Hard Drives and Partitions Overview
Updated: October 20, 2013
Applies To: Windows 8, Windows 8.1, Windows Server 2012, Windows Server 2012 R2
This topic describes different hard drive and partition configurations that you might find when you deploy Windows® on different computers.
In this topic:
You can install Windows to a hard drive, such as a hard disk drive or a solid-state drive. For additional security, you can use hard drives that the factory has pre-encrypted. A single computer may contain multiple drives.
A solid-state drive (SSD) is a data storage device that uses solid-state memory to store persistent data. An SSD must have a minimum of 16 gigabytes (GB) of space to install Windows® 8. For more information about drive space and RAM considerations, see Solid State Drive Deployment.
You can use some Advanced Format Drives to provide additional drive space.
Advanced Format 512 emulation (512e) drives are supported on either BIOS-based or UEFI-based computers.
Advanced Format 4K Native (4Kn) drives are supported on UEFI-based computers only.
|For Advanced Format 4K Native drives (4-KB-per-sector) drives, the minimum partition size is 260 MB, due to a limitation of the FAT32 file format. The minimum partition size of FAT32 drives is calculated as sector size (4KB) x 65527 = 256 MB. For more information, see Configure UEFI/GPT-Based Hard Drive Partitions.|
To help protect your deployment environment, you can use a factory pre-encrypted hard drive to prevent unauthorized access before you install Windows or any other software. For more information, see Factory Encrypted Drives.
If you install Windows on a computer that has multiple hard drives, you can use the disk location path to make sure that your images are applied to the intended drives.
To do this, use the
diskpart SELECT DISK=<disk location path> command to select each drive. For example:
|The system drive might not appear as disk 0 in the DiskPart tool. The system might assign different numbers to drives when you reboot. Different computers that have the same drive configuration can have different disk numbers. For more information, see the following resources:|
You can divide your hard drive into multiple partitions. You can create separate system, recovery, Windows, or data partitions.
To enhance the security of the Windows partition or a data partition, you can use BitLocker to encrypt the partition. For more information, see BitLocker Drive Encryption.
The partition types must match the firmware of the computer. You can install Windows® 8 and Windows Server® 2012 on hard drives that are based on any of the following types of firmware:
Basic Input/Output System (BIOS). Uses the Master Boot Record (MBR) partition structure.
Extensible Firmware Interface (EFI) (Class 1): Uses the GUID Partition Table (GPT) partition structure.
Unified Extensible Firmware Interface (UEFI) Class 2: Uses the GPT partition structure. Also includes a compatibility support module (CSM) that enables you to use BIOS functions, including the MBR partition structure. This module can be enabled or disabled in the firmware.
Unified Extensible Firmware Interface (UEFI) Class 3: Uses the GPT partition structure.
To determine your system type, consult your hardware manufacturer. For a full description of UEFI Class definitions, see UEFI.org: Evaluating UEFI using Commercially Available Platforms and Solutions.
A system partition is a partition that contains the hardware-specific files that are needed to load Windows.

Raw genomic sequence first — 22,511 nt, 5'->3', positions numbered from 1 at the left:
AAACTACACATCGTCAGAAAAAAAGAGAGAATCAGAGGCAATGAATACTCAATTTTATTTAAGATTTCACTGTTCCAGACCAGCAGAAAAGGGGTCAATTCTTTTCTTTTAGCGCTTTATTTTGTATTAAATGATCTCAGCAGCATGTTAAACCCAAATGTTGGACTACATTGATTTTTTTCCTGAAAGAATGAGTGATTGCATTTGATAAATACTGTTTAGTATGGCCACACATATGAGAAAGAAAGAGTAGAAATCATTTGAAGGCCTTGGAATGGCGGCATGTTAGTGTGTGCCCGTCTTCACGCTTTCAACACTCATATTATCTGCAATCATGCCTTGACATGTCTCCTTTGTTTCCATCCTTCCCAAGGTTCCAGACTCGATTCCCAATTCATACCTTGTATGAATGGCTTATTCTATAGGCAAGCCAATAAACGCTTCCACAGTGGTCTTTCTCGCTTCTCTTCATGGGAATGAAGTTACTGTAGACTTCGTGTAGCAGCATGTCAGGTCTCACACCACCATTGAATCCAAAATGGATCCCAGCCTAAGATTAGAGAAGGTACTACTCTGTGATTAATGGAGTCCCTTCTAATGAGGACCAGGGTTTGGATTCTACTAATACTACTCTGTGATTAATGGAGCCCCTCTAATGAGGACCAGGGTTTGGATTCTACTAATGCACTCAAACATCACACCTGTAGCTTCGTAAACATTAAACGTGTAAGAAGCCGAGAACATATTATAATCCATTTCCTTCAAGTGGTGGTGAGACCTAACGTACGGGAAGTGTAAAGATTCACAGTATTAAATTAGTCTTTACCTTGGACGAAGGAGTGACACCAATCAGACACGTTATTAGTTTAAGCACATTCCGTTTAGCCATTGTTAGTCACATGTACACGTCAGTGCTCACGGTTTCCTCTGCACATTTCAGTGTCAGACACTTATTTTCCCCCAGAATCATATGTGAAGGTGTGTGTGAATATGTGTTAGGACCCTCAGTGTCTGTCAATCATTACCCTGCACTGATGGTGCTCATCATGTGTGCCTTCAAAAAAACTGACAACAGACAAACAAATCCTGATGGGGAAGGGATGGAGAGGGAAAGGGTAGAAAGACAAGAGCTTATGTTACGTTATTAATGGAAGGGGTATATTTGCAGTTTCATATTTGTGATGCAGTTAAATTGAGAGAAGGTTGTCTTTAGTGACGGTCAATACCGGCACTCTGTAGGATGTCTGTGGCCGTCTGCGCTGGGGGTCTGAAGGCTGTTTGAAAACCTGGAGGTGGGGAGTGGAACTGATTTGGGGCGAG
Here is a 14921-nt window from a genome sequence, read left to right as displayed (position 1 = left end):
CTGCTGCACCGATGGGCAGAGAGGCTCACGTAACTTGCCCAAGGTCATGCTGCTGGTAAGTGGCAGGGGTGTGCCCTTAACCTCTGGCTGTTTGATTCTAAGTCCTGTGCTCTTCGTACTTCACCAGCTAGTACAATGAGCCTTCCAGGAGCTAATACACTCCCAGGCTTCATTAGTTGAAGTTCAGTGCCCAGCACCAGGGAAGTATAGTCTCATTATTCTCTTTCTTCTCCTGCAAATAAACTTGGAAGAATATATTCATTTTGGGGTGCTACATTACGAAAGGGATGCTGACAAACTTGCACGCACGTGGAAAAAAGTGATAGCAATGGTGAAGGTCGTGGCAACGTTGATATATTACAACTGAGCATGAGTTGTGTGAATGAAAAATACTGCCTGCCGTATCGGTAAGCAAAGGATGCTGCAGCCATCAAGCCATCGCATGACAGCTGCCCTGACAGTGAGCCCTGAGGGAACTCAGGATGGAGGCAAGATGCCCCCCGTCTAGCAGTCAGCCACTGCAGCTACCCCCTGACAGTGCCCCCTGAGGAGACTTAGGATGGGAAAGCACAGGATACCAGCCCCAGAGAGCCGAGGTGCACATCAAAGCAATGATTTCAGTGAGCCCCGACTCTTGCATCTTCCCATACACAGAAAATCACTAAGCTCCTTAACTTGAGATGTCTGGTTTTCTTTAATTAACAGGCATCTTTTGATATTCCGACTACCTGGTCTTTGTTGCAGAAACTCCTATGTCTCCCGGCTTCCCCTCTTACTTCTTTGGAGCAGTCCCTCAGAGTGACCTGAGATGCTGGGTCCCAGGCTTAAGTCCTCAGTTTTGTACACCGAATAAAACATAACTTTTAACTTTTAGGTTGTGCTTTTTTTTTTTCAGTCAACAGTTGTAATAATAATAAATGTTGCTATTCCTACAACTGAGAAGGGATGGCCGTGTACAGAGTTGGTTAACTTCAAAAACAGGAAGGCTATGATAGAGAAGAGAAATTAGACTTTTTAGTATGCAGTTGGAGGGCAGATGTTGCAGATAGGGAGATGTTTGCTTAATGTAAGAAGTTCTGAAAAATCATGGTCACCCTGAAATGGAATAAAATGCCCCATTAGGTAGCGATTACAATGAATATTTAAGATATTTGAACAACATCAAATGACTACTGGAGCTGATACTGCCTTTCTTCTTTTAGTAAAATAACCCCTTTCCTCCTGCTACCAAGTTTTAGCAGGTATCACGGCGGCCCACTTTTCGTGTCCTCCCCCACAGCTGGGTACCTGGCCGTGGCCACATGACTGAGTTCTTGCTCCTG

By default, during Windows Setup, Windows stores these hardware-specific files in a separate partition. This enables the computer to use the following:
Security tools. Some security tools, such as BitLocker, require a separate system partition.
Recovery tools. Some recovery tools, such as Windows Recovery Environment (Windows RE), require a separate system partition.
Multiple operating systems. If a computer has multiple operating systems, such as Windows® 8 and Windows® 7, the computer displays a list of operating systems. The user can then select which operating system to boot. When the system boot files are on a separate partition, it is easier to remove a Windows partition or replace the partition with a new copy of Windows.
For information about how to configure system partitions while you apply images, see Capture and Apply Windows, System, and Recovery Partitions.
A recovery partition might include a recovery solution such as Windows RE tools, a recovery image, and/or a third-party recovery tool. A recovery solution can help you reduce your support costs by enabling users to quickly restore a computer's factory settings.
We recommend adding Windows RE Tools, system and utility partitions before the Windows partition, because in the event that a full-system recovery is needed, this partition order helps to prevent the recovery tools from overwriting the system and utility partitions. For BIOS/MBR-based systems, we recommend that the Windows RE tools be included in the system partition to reduce the total number of partitions.
We recommend adding a partition with a separate recovery image after the Windows partition, because with this partition order, end users who want to reclaim this space for their primary partition may choose to remove this partition and then extend the Windows partition to fill the reclaimed space.
A data partition is a partition that stores user data. A separate data partition can enable easier maintenance for situations where either the primary operating system is likely to be replaced, or when multiple operating systems exist on the same computer, such as, Windows® 8 and Windows® 7. When a computer has multiple hard drives, a data partition may be stored on another drive.
For typical single-drive configurations, we do not recommend that you use a separate data partition. There are two main reasons:
Other ResourcesHard Drives and Partitions